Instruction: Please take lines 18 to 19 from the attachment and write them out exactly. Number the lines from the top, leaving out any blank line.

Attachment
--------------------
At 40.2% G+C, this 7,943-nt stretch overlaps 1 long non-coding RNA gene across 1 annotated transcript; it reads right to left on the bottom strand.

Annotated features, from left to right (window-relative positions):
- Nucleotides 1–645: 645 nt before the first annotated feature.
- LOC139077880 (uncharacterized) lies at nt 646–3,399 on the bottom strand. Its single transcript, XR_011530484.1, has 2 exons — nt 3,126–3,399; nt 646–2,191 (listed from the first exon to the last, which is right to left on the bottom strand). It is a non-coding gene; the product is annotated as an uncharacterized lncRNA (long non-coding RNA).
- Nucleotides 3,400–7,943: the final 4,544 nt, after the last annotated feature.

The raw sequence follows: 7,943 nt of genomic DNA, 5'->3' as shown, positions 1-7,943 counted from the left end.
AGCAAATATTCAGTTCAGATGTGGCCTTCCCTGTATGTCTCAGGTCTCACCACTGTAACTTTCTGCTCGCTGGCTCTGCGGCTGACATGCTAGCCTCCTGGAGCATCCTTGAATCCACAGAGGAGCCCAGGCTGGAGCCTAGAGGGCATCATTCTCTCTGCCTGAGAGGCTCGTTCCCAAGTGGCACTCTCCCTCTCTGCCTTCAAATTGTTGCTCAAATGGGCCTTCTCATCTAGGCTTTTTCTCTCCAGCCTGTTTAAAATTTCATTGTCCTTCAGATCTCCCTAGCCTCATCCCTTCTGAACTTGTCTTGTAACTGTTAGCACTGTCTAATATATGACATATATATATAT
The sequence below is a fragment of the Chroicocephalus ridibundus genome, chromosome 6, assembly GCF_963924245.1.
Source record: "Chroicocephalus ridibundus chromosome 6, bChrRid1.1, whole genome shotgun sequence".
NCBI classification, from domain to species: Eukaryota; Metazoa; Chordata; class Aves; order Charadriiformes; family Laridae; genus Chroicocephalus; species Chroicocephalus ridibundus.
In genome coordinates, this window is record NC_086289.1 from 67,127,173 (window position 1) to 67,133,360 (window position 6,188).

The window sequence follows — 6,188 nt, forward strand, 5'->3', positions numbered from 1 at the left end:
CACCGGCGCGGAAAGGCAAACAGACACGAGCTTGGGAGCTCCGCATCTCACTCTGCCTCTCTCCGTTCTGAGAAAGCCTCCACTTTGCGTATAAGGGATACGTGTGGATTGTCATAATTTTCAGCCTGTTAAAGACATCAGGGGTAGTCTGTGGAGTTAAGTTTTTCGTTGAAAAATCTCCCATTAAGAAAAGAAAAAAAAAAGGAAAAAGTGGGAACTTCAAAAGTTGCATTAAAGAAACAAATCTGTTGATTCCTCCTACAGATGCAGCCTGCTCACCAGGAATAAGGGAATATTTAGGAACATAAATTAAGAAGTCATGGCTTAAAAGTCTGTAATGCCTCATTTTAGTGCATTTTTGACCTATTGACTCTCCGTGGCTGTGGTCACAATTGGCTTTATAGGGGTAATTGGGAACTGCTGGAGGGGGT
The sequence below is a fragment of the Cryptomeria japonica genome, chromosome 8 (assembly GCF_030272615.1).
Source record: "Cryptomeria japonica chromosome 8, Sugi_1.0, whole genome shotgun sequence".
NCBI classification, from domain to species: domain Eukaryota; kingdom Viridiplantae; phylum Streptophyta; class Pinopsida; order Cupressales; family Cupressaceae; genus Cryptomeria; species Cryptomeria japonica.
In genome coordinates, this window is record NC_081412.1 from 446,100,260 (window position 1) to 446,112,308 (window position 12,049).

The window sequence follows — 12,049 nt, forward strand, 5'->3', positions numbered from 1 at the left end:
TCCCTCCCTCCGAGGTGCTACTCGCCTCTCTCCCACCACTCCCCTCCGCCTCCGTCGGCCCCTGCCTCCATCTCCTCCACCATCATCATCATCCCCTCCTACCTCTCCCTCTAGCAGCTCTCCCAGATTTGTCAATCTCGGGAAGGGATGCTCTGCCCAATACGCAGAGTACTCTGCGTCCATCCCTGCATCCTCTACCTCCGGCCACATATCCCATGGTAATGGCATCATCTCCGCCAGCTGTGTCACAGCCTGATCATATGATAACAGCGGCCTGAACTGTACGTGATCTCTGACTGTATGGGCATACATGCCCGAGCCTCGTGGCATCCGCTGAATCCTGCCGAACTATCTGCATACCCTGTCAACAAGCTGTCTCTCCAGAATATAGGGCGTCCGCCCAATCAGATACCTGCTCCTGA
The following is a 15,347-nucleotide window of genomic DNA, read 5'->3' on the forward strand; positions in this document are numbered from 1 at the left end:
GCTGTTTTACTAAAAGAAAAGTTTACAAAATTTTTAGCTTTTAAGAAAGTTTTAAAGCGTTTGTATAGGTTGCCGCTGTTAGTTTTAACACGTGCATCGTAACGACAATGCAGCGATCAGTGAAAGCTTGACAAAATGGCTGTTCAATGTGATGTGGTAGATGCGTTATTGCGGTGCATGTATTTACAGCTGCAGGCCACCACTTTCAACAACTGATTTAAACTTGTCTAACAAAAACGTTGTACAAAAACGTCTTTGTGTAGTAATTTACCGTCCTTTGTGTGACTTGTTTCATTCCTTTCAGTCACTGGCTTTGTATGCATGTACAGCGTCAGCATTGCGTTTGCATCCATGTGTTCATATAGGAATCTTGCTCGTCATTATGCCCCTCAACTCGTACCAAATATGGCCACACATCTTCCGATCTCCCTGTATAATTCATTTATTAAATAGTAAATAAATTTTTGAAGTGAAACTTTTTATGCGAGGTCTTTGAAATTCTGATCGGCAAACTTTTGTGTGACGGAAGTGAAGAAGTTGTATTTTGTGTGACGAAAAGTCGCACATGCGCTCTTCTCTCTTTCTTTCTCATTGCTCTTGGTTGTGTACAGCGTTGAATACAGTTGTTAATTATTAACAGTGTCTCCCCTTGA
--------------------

The window sequence follows — 12,049 nt, forward strand, 5'->3', positions numbered from 1 at the left end:
TCCCTCCCTCCGAGGTGCTACTCGCCTCTCTCCCACCACTCCCCTCCGCCTCCGTCGGCCCCTGCCTCCATCTCCTCCACCATCATCATCATCCCCTCCTACCTCTCCCTCTAGCAGCTCTCCCAGATTTGTCAATCTCGGGAAGGGATGCTCTGCCCAATACGCAGAGTACTCTGCGTCCATCCCTGCATCCTCTACCTCCGGCCACATATCCCATGGTAATGGCATCATCTCCGCCAGCTGTGTCACAGCCTGATCATATGATAACAGCGGCCTGAACTGTACGTGATCTCTGACTGTATGGGCATACATGCCCGAGCCTCGTGGCATCCGCTGAATCCTGCCGAACTATCTGCATACCCTGTCAACAAGCTGTCTCTCCAGAATATAGGGCGTCCGCCCAATCAGATACCTGCTCCTGA